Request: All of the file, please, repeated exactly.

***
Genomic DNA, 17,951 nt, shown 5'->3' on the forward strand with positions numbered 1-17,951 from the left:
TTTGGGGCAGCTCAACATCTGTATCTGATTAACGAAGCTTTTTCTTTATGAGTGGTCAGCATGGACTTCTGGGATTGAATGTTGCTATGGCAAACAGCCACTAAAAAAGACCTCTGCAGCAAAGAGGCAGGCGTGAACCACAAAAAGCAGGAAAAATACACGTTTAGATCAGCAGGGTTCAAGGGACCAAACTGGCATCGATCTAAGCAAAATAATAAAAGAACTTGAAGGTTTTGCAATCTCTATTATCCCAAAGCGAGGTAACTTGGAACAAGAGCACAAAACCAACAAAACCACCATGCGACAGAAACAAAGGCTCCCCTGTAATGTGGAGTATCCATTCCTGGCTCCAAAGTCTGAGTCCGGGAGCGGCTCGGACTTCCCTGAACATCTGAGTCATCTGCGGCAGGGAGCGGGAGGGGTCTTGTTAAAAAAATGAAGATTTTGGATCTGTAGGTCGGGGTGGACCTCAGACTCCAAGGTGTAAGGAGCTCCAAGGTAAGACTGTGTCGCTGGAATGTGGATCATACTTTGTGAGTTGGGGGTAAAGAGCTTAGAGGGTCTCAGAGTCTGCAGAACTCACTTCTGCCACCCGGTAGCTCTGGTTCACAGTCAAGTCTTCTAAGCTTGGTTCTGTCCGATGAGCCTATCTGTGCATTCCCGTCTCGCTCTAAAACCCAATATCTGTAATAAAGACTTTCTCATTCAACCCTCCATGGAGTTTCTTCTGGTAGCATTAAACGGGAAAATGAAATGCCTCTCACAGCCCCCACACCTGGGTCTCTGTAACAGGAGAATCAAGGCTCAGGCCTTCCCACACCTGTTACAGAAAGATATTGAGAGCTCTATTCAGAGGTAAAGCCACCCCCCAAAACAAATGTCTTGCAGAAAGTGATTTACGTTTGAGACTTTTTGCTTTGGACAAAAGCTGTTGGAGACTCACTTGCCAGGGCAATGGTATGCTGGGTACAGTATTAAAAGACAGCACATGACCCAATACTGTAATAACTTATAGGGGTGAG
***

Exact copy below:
Genomic DNA, 17,951 nt, shown 5'->3' on the forward strand with positions numbered 1-17,951 from the left:
TTTGGGGCAGCTCAACATCTGTATCTGATTAACGAAGCTTTTTCTTTATGAGTGGTCAGCATGGACTTCTGGGATTGAATGTTGCTATGGCAAACAGCCACTAAAAAAGACCTCTGCAGCAAAGAGGCAGGCGTGAACCACAAAAAGCAGGAAAAATACACGTTTAGATCAGCAGGGTTCAAGGGACCAAACTGGCATCGATCTAAGCAAAATAATAAAAGAACTTGAAGGTTTTGCAATCTCTATTATCCCAAAGCGAGGTAACTTGGAACAAGAGCACAAAACCAACAAAACCACCATGCGACAGAAACAAAGGCTCCCCTGTAATGTGGAGTATCCATTCCTGGCTCCAAAGTCTGAGTCCGGGAGCGGCTCGGACTTCCCTGAACATCTGAGTCATCTGCGGCAGGGAGCGGGAGGGGTCTTGTTAAAAAAATGAAGATTTTGGATCTGTAGGTCGGGGTGGACCTCAGACTCCAAGGTGTAAGGAGCTCCAAGGTAAGACTGTGTCGCTGGAATGTGGATCATACTTTGTGAGTTGGGGGTAAAGAGCTTAGAGGGTCTCAGAGTCTGCAGAACTCACTTCTGCCACCCGGTAGCTCTGGTTCACAGTCAAGTCTTCTAAGCTTGGTTCTGTCCGATGAGCCTATCTGTGCATTCCCGTCTCGCTCTAAAACCCAATATCTGTAATAAAGACTTTCTCATTCAACCCTCCATGGAGTTTCTTCTGGTAGCATTAAACGGGAAAATGAAATGCCTCTCACAGCCCCCACACCTGGGTCTCTGTAACAGGAGAATCAAGGCTCAGGCCTTCCCACACCTGTTACAGAAAGATATTGAGAGCTCTATTCAGAGGTAAAGCCACCCCCCAAAACAAATGTCTTGCAGAAAGTGATTTACGTTTGAGACTTTTTGCTTTGGACAAAAGCTGTTGGAGACTCACTTGCCAGGGCAATGGTATGCTGGGTACAGTATTAAAAGACAGCACATGACCCAATACTGTAATAACTTATAGGGGTGAG